An excellent entry into interesting and high quality articles on the net can be found at Arts & Letters Daily. I found an interview of physicist Freeman Dyson. In the interview, the writer is trying to understand how someone of Dyson’s stature could be skeptical of anthropogenic global warming. Basically, Dyson is skeptical of the models used and is skeptical of the assumption that the pre-industrial climate is automatically a valid baseline climate. Dyson accepts that there may be more desirable climate scenarios and that climate change is not automatically bad.

What is lost in most of the public discussion is the history of climate over the past million or so years. The fossil and geological record does not support the assumption that the global climate is static. We’re presently 10 or 12 thousand years past the latest glaciation episode in a series of glaciation episodes. As I recall, the interglacial periods in North America have averaged something like 10-15 thousand years.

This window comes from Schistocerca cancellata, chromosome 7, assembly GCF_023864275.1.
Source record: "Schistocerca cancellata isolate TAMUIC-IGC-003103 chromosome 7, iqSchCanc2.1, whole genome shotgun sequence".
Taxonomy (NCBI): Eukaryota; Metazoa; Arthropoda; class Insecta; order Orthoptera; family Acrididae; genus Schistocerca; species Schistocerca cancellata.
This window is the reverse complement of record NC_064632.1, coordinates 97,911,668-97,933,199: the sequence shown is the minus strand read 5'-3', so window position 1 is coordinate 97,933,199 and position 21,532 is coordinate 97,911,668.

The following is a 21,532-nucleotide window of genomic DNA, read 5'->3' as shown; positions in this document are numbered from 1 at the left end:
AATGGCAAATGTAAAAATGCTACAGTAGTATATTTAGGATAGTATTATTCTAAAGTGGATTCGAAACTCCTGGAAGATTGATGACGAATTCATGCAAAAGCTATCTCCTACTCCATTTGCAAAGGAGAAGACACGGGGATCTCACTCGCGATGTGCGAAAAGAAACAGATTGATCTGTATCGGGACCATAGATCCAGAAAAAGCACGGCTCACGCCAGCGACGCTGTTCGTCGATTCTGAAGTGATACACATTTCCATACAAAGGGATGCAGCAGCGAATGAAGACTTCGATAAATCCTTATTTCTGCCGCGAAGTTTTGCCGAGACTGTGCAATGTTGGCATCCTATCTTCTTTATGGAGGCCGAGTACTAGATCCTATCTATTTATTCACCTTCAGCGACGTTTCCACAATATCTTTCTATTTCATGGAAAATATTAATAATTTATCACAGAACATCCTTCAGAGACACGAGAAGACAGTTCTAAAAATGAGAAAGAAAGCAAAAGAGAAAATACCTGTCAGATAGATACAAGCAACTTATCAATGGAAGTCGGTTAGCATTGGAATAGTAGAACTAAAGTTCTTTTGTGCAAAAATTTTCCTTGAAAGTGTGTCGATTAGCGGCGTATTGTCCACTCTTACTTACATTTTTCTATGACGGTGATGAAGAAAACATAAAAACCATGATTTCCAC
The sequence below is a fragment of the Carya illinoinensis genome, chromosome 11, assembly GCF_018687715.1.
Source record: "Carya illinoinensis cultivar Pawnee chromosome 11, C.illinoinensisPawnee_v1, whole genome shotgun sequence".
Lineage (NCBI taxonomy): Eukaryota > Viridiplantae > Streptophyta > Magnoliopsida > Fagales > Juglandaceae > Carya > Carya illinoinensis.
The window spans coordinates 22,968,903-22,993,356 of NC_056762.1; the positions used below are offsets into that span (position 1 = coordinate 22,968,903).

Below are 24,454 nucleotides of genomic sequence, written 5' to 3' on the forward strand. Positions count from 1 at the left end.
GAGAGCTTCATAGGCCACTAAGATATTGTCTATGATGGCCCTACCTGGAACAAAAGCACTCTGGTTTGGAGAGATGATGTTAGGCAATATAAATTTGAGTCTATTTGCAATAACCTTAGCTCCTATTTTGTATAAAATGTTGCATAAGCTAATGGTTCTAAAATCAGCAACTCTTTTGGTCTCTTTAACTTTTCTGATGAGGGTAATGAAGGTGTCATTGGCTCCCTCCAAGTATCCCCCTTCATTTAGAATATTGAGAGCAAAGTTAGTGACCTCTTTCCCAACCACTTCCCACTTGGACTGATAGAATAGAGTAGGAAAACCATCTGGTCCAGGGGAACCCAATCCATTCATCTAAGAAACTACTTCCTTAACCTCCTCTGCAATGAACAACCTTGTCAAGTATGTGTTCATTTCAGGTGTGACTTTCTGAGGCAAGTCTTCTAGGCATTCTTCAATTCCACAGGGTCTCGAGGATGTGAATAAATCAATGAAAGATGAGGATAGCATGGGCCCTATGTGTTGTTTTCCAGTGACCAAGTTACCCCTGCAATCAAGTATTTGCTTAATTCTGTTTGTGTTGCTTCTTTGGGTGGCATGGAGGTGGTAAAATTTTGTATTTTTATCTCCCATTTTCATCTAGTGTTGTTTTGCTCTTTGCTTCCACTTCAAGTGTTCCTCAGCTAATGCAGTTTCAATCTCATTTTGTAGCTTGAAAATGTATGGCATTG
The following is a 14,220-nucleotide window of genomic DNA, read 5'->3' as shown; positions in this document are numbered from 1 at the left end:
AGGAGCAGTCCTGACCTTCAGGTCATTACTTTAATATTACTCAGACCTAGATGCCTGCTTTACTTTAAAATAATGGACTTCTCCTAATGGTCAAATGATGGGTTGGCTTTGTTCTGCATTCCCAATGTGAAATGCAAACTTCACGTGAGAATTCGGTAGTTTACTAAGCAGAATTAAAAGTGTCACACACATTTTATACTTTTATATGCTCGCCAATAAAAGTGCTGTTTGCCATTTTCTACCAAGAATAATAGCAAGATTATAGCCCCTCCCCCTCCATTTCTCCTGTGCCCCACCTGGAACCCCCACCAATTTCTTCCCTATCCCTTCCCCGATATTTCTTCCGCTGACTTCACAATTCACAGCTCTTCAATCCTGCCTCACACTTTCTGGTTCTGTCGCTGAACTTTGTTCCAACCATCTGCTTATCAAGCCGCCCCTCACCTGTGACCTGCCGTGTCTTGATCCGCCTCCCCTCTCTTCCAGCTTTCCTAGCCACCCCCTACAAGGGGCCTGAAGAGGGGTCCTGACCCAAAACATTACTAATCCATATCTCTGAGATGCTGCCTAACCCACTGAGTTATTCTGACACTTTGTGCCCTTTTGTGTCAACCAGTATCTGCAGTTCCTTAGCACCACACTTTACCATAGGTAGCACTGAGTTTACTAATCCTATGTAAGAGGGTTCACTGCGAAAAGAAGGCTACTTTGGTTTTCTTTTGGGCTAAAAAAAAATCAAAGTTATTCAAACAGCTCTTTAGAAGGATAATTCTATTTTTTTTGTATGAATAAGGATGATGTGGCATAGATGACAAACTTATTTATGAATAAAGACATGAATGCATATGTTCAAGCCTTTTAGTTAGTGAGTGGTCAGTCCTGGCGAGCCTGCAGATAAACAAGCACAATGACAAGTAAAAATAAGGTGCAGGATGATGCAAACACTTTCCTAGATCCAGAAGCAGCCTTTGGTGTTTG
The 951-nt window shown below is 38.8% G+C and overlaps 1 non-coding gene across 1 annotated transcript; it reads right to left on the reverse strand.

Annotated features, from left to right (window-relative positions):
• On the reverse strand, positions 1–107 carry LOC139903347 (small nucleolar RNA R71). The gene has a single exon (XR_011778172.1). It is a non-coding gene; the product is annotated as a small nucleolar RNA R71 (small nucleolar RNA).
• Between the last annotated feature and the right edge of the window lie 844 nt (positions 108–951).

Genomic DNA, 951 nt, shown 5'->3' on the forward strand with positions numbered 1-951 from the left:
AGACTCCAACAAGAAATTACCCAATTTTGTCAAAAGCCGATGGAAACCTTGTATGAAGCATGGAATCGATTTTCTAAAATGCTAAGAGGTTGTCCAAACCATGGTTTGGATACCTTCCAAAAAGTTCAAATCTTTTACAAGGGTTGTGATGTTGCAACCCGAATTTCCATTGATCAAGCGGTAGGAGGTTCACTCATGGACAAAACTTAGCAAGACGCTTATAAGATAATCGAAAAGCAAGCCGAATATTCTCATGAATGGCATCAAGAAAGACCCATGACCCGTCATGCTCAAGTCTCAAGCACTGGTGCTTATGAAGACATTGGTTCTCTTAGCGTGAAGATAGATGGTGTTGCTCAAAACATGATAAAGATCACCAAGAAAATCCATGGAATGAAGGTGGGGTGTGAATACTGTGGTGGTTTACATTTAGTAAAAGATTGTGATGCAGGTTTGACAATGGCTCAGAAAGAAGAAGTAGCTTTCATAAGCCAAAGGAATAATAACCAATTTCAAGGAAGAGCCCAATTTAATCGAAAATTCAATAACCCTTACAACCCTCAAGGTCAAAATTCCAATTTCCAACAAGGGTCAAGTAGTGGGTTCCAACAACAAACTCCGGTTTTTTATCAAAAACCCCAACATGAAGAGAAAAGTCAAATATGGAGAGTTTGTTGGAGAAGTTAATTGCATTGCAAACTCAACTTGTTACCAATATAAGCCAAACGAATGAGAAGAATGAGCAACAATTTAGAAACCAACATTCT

What happens to atmospheric CO2 levels as the temperature rises or falls? Does rising atmospheric CO2 lead to a temperature rise or is it a result of a temperature rise? I have not encountered an adequate explanation taking into account the temperature sensitivity of carbonate equilibrium.

CO2 is not an inert substance. It reacts strongly with water to form carbonate.  Obviously CO2 will get absorbed by the biosphere. Do the atmospheric models take the various carbon sinks into account? Perhaps a reader knows.

Water vapour is a potent greenhouse gas and is certainly more abundant than CO2. It must account for some aspect of atmospheric temperature change. Do cloud aerosols and sea spray absorb significant CO2? It’s kinda complex.